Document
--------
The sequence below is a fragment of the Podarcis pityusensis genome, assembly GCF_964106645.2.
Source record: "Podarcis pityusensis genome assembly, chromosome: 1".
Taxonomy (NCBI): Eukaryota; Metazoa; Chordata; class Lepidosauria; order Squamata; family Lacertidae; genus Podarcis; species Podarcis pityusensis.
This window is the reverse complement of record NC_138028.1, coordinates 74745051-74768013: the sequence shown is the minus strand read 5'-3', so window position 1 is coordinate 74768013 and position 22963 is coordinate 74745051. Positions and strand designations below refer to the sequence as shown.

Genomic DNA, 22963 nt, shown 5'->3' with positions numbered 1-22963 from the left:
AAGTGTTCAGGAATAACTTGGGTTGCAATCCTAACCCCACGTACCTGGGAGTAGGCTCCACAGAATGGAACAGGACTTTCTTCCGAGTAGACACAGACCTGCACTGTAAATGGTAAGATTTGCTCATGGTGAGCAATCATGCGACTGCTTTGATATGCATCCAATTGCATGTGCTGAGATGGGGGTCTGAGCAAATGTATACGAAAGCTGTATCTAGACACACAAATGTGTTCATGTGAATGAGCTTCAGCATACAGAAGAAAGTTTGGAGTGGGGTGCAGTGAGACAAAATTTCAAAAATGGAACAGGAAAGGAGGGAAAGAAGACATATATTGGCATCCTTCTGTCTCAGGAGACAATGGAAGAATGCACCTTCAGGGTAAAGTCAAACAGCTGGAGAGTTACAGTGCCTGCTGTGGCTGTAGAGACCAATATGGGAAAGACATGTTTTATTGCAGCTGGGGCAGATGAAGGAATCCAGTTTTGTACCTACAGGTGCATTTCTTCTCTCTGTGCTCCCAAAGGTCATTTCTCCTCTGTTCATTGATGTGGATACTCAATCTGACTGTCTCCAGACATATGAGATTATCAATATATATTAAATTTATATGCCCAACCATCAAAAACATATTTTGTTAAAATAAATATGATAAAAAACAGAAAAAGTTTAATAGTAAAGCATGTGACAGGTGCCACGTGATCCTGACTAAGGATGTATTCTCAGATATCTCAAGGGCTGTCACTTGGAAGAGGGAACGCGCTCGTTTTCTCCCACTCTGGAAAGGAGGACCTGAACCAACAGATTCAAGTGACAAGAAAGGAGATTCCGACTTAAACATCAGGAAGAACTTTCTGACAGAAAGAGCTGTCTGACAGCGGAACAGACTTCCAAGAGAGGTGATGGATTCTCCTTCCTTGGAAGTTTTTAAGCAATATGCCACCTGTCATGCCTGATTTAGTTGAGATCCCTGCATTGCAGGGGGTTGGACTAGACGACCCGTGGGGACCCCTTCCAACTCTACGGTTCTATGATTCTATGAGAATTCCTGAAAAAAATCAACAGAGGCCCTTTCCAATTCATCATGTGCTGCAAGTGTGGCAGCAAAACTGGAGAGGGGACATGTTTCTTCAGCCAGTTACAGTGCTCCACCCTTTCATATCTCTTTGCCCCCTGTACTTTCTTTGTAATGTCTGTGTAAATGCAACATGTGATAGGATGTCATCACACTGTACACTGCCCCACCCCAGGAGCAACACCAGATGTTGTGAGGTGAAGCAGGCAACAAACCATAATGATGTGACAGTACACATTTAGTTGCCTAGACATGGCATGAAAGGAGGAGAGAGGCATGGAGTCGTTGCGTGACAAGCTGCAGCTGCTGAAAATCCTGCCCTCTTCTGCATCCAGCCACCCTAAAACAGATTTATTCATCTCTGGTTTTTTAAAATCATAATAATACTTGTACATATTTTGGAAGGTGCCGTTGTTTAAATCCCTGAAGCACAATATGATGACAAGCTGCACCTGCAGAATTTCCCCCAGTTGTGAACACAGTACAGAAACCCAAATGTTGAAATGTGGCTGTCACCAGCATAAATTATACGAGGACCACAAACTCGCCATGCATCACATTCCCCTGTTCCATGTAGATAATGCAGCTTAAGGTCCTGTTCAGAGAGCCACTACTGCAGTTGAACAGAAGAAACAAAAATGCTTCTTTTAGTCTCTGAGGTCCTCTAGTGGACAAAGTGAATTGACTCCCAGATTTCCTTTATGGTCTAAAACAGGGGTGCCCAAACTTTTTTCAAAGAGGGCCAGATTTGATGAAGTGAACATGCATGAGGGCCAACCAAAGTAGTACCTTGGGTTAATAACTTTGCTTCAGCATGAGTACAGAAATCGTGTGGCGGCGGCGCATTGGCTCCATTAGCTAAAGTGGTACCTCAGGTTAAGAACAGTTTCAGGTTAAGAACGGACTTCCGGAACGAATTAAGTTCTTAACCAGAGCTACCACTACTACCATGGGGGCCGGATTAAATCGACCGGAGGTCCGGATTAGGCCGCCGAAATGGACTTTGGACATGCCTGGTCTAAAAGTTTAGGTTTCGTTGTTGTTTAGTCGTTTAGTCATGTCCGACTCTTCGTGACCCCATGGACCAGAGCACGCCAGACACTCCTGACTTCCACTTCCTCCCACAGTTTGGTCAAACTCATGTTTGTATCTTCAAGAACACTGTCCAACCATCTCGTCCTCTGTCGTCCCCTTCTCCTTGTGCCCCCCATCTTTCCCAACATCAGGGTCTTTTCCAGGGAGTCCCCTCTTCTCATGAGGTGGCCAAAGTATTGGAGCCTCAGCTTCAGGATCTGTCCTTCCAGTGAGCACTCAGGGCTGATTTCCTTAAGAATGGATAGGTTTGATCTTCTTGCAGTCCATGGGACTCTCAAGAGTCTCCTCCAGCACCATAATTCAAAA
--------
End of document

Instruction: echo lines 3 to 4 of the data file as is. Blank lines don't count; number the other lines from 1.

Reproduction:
Taxonomy (NCBI): Eukaryota; Metazoa; Chordata; class Lepidosauria; order Squamata; family Lacertidae; genus Podarcis; species Podarcis pityusensis.
This window is the reverse complement of record NC_138028.1, coordinates 74745051-74768013: the sequence shown is the minus strand read 5'-3', so window position 1 is coordinate 74768013 and position 22963 is coordinate 74745051. Positions and strand designations below refer to the sequence as shown.